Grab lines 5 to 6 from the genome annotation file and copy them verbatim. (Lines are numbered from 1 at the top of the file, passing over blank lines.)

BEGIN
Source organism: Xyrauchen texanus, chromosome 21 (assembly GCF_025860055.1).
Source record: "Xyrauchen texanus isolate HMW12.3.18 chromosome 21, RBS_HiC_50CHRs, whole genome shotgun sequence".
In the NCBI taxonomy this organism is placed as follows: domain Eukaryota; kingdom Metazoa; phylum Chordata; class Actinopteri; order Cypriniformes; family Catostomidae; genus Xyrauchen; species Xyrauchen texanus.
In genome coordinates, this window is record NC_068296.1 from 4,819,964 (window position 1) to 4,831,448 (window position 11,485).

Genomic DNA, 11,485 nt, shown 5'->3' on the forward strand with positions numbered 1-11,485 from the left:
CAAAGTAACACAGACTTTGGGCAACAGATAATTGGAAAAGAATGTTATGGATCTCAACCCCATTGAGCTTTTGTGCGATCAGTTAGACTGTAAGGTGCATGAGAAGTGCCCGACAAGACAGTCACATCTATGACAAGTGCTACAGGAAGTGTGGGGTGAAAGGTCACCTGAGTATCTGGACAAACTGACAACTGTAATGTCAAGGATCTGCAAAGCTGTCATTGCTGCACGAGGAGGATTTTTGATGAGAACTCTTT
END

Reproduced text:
Genomic DNA, 11,485 nt, shown 5'->3' on the forward strand with positions numbered 1-11,485 from the left:
CAAAGTAACACAGACTTTGGGCAACAGATAATTGGAAAAGAATGTTATGGATCTCAACCCCATTGAGCTTTTGTGCGATCAGTTAGACTGTAAGGTGCATGAGAAGTGCCCGACAAGACAGTCACATCTATGACAAGTGCTACAGGAAGTGTGGGGTGAAAGGTCACCTGAGTATCTGGACAAACTGACAACTGTAATGTCAAGGATCTGCAAAGCTGTCATTGCTGCACGAGGAGGATTTTTGATGAGAACTCTTT